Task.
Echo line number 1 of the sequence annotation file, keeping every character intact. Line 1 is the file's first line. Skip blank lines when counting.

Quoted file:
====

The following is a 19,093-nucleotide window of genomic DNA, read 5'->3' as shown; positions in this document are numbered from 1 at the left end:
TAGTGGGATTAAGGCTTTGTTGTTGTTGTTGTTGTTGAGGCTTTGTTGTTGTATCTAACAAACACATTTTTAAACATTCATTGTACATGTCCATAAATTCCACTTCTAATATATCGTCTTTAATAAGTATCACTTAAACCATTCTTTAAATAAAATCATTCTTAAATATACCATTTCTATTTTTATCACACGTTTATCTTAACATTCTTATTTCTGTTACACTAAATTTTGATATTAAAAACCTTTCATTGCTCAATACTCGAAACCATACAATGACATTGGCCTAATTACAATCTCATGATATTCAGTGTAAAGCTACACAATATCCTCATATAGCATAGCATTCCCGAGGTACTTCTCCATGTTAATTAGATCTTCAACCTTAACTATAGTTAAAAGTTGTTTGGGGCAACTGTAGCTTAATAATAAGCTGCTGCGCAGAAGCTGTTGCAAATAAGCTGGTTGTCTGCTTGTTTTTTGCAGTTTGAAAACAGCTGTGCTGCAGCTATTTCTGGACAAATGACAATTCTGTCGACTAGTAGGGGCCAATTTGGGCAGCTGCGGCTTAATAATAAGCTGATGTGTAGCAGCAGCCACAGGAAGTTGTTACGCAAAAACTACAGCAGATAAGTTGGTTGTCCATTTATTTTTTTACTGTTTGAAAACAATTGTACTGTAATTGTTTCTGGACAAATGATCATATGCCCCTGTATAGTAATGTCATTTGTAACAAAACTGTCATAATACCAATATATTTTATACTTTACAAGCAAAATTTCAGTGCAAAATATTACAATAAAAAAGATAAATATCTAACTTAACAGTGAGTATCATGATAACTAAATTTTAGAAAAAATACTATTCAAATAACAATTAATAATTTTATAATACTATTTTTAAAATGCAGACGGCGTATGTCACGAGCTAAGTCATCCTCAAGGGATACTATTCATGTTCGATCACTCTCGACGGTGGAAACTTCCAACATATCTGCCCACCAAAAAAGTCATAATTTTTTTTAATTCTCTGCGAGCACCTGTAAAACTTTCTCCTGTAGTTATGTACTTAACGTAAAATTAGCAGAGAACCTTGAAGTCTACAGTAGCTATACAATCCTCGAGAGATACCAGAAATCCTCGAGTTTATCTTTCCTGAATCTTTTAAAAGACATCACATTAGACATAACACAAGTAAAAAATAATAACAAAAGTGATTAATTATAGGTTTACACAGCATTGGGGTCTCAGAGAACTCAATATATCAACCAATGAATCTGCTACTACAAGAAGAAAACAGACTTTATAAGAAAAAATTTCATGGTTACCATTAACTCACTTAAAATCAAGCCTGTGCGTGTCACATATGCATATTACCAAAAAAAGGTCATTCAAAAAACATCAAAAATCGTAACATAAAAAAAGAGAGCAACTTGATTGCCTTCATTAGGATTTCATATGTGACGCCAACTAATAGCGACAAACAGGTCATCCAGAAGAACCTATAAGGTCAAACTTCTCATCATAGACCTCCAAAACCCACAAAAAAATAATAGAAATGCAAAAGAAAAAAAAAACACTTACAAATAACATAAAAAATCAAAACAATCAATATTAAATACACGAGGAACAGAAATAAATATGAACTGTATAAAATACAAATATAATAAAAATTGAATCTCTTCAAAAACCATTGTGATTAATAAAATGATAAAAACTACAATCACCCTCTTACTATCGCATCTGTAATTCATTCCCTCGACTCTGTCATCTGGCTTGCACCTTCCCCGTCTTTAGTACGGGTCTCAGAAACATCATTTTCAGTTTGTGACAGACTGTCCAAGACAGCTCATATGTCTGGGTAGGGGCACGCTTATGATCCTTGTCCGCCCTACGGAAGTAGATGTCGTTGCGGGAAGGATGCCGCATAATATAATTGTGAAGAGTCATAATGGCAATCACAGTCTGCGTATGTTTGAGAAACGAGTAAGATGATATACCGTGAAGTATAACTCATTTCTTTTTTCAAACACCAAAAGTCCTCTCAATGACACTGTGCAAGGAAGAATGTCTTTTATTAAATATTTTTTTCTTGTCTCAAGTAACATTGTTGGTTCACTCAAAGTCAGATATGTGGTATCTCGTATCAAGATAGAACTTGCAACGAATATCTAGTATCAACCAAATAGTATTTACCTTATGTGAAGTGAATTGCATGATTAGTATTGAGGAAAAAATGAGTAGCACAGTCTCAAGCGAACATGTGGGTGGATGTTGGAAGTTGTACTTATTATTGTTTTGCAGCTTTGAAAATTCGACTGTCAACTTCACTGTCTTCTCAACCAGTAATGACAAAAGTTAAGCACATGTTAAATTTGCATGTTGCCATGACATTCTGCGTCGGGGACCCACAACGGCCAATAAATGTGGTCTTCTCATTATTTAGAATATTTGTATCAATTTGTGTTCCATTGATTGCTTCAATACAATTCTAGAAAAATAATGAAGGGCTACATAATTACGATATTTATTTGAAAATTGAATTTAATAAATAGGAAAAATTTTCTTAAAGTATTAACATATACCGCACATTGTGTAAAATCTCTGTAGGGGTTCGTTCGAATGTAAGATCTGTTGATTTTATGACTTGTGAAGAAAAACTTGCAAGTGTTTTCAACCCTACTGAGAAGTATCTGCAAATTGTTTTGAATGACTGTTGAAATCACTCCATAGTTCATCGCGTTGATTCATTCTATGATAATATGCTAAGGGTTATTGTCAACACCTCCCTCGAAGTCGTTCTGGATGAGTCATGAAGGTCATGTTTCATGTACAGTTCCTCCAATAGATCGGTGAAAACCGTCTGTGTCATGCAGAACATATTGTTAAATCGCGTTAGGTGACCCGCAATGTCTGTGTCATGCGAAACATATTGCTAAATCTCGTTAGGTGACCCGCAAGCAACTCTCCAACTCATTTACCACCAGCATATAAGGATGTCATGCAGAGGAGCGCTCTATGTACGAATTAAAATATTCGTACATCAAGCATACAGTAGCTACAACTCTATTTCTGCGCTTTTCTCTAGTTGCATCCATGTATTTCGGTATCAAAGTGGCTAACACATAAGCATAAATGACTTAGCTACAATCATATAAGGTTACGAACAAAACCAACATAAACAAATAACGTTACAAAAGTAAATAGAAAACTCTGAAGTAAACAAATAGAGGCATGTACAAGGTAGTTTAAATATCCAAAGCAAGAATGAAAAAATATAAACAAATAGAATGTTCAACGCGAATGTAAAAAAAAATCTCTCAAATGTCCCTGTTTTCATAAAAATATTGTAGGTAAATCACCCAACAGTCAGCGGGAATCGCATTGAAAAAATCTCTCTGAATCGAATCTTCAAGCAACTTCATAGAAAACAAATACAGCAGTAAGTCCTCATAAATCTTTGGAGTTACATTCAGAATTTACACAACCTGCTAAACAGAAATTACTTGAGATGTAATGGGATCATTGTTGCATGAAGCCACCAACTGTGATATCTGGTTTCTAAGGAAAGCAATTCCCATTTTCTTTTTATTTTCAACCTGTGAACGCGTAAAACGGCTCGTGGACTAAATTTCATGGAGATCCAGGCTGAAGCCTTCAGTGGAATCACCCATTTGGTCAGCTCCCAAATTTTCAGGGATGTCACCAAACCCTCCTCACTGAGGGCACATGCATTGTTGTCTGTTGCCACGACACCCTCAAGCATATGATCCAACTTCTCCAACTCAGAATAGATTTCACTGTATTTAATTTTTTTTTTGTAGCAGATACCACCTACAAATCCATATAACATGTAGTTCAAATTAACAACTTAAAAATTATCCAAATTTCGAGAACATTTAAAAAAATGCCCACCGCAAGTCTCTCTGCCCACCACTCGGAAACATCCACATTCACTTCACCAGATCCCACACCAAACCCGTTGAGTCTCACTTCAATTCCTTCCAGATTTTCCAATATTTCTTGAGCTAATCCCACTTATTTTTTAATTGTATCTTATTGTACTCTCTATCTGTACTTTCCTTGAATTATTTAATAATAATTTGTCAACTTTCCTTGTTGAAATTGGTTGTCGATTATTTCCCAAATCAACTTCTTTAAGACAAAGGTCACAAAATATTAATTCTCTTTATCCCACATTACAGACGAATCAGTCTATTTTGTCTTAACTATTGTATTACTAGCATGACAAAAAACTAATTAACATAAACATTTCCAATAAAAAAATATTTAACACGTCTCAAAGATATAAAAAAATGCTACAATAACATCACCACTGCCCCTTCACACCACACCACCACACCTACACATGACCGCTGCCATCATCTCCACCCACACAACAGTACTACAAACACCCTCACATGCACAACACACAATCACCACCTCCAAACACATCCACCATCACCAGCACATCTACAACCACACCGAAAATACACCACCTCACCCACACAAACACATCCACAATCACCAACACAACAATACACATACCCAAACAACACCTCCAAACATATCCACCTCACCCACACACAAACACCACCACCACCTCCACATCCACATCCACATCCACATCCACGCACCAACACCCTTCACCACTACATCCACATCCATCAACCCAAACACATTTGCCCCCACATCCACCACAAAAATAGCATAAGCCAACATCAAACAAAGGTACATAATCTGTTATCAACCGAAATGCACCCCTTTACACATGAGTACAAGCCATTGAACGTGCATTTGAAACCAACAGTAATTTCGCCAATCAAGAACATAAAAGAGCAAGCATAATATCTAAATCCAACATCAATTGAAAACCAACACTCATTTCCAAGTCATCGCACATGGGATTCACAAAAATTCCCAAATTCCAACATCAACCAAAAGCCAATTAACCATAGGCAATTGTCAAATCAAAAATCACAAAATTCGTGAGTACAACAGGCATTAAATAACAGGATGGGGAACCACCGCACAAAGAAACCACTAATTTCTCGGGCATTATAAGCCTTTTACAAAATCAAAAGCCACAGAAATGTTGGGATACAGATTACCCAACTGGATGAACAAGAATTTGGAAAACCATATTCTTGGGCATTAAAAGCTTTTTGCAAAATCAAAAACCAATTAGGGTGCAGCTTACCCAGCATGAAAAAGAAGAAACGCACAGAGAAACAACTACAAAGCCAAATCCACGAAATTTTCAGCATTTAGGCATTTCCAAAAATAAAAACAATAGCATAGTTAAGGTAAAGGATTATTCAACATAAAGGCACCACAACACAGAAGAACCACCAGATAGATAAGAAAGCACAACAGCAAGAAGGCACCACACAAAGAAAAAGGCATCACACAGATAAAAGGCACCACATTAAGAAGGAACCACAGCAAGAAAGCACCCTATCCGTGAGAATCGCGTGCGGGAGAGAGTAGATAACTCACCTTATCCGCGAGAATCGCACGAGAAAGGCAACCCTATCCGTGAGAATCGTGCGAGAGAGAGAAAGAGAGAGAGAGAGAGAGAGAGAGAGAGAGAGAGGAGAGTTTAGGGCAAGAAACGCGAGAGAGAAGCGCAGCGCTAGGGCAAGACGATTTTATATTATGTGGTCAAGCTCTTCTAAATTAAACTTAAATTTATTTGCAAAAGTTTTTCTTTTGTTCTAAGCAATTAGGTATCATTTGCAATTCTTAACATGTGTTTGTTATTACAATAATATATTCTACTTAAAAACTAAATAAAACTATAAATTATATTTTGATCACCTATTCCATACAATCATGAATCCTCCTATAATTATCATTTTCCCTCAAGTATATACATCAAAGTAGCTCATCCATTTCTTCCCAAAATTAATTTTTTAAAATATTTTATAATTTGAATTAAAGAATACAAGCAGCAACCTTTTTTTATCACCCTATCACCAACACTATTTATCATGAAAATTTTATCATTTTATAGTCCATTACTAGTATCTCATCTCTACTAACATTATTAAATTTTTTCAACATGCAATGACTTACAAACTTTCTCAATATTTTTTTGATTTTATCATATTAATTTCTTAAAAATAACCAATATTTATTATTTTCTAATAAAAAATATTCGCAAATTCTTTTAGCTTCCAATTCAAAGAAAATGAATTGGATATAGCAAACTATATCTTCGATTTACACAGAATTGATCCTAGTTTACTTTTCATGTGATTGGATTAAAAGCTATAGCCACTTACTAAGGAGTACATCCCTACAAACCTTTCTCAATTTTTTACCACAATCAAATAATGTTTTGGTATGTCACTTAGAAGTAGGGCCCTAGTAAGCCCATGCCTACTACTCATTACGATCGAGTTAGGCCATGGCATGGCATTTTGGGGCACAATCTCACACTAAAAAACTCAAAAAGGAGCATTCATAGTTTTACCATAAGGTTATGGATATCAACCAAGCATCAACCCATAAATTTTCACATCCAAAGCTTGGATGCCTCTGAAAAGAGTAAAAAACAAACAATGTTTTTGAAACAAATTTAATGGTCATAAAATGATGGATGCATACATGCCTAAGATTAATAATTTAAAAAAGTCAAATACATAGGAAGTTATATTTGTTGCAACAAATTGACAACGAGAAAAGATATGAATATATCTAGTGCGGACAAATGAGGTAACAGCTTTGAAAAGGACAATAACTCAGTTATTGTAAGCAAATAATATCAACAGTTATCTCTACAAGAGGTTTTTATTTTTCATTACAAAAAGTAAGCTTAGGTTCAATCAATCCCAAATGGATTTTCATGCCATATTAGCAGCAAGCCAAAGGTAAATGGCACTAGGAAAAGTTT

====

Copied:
The following is a 19,093-nucleotide window of genomic DNA, read 5'->3' as shown; positions in this document are numbered from 1 at the left end: